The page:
J.P. Morgan Chase & Co. Chairman and Chief Executive James Dimon warned that the Wall Street bank could cut jobs in the U.K. and shift positions to elsewhere in Europe in the event of a vote to leave the European Union.
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"If the U.K. leaves the EU, we may have no choice but to reorganize our business model here," Mr. Dimon said at a J.P. Morgan town hall meeting for staff in Bournemouth, U.K. on Friday. "Brexit could mean fewer J.P. Morgan jobs in the U.K. and more jobs in Europe."
U.K. Chancellor George Osborne, who is campaigning to remain in the EU ahead of the June 23 referendum, was in attendance.
Few senior figures in banking have given such a high-profile warning of negative consequences following a Brexit vote. In private, however, many of the chiefs of the biggest banks—both those with headquarters overseas and those based in London—have made similar remarks.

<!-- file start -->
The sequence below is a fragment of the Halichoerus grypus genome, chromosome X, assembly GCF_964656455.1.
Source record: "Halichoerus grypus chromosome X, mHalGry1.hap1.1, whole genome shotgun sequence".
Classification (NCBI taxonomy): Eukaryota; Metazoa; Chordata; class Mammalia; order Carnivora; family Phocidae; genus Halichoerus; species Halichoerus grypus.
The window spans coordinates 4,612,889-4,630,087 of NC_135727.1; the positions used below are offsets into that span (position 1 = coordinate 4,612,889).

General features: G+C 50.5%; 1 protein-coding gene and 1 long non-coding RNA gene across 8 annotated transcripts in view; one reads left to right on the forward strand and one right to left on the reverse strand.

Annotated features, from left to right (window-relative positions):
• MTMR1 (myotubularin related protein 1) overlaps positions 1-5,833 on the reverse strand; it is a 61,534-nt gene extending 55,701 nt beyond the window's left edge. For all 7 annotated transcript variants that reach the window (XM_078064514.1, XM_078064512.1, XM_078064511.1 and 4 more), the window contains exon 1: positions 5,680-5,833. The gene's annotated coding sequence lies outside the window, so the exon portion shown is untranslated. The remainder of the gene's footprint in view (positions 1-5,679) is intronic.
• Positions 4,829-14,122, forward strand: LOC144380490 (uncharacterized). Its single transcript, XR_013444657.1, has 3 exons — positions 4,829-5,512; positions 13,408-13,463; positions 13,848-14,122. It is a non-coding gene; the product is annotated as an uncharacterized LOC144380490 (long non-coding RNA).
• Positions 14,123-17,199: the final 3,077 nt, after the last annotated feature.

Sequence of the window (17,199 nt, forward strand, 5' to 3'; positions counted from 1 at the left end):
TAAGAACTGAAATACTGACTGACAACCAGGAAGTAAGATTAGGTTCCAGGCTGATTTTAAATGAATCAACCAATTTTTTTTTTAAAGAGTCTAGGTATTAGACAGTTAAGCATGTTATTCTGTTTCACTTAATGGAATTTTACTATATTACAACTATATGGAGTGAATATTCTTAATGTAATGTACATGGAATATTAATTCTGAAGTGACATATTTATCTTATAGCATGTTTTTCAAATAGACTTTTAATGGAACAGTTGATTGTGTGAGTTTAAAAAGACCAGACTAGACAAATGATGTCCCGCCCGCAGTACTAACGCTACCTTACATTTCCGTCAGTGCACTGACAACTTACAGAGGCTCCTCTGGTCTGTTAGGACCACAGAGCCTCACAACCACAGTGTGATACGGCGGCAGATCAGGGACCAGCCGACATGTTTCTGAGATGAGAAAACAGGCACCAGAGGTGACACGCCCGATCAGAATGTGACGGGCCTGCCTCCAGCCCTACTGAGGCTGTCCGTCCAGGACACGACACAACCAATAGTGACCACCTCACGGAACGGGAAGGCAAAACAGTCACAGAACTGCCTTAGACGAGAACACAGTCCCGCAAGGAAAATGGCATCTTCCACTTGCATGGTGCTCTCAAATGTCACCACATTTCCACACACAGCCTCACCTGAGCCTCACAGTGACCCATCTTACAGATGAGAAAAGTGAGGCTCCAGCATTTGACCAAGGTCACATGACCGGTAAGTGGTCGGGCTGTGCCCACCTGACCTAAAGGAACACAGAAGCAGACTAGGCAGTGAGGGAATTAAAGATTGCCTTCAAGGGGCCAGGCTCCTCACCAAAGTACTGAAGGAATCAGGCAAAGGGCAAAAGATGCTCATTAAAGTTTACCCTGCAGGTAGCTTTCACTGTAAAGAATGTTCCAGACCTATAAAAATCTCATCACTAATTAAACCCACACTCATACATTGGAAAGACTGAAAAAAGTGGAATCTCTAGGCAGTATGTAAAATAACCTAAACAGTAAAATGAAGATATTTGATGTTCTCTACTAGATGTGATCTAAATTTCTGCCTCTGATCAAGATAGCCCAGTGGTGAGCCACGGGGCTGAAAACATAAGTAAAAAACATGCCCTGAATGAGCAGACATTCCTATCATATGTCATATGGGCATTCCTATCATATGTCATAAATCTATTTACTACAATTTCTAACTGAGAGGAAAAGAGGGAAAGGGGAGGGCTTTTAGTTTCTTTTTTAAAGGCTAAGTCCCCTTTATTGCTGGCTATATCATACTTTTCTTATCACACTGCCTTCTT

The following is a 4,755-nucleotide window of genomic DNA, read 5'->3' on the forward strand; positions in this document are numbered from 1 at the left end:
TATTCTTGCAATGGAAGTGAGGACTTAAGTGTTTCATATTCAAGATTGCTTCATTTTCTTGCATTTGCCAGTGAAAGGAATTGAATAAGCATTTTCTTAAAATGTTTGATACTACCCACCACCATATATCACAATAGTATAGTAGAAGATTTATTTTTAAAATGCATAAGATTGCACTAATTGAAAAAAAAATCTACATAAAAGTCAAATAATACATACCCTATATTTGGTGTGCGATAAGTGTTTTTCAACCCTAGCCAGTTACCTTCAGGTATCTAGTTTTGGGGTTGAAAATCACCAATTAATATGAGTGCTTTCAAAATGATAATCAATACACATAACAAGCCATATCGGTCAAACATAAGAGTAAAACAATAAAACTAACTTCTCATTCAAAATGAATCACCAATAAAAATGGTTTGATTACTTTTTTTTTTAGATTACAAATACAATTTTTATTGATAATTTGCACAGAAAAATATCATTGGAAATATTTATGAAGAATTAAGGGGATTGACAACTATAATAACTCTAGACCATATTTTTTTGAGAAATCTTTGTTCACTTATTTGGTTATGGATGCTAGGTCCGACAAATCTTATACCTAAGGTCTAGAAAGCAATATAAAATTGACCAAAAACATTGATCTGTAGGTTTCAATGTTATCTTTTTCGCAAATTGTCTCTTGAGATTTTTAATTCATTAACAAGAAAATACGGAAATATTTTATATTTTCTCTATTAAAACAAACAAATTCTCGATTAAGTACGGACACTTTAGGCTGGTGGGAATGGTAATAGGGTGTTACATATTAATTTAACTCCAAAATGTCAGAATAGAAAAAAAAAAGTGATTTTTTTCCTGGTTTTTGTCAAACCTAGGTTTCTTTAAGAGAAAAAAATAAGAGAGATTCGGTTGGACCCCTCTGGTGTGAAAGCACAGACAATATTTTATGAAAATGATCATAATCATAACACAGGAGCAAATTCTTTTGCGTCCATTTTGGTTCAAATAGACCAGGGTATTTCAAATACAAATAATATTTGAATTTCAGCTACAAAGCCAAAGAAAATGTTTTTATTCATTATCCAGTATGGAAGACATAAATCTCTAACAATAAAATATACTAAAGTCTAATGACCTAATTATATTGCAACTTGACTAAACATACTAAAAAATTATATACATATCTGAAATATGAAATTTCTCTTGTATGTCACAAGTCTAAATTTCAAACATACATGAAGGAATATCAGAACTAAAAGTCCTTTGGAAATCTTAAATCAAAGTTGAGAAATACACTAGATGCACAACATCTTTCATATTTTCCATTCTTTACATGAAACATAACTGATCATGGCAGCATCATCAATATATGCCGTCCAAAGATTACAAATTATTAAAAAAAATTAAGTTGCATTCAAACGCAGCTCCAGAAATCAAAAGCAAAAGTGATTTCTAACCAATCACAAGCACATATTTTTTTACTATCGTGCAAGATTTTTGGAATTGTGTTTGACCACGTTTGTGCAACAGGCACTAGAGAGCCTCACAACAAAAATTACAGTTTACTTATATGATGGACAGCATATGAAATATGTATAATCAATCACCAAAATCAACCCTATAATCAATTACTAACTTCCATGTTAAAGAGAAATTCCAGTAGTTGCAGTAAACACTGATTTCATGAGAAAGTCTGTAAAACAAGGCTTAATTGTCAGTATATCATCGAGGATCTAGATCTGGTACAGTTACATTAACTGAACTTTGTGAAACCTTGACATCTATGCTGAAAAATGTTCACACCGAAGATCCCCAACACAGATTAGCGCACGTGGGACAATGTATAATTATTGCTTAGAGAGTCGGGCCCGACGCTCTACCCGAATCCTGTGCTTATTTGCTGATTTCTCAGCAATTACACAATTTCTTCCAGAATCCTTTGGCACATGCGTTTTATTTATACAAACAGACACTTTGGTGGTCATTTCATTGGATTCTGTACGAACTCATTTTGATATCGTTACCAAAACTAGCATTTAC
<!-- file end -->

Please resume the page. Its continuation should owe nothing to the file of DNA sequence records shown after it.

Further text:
Mr. Dimon said the bank would need to assess the situation in the weeks and months after a vote to leave, adding that: "One realistic outcome is that we lose the ability to passport our banking and trading services into Europe. But our clients will still need us to trade within what will then be the EU. If that's what the rules say, we will need to do what works."
J.P. Morgan has roughly 16,000 staff in the U.K. across its offices in London, Basingstoke, Bournemouth, Edinburgh, Glasgow and Swindon.
"At a minimum, a Brexit will result in years of uncertainty and I believe that this uncertainty will hurt the economies of both Britain and the European Union," Mr. Dimon said.
Mr. Dimon's discussion of Brexit at the Bournemouth event echoes his April 6 letter to shareholders to accompany J.P. Morgan's annual report, in which he said that Brexit would lead to uncertainty and economic pain, even if "one can reasonably argue that Britain is better untethered to the bureaucratic and sometimes dysfunctional European Union" in the long run.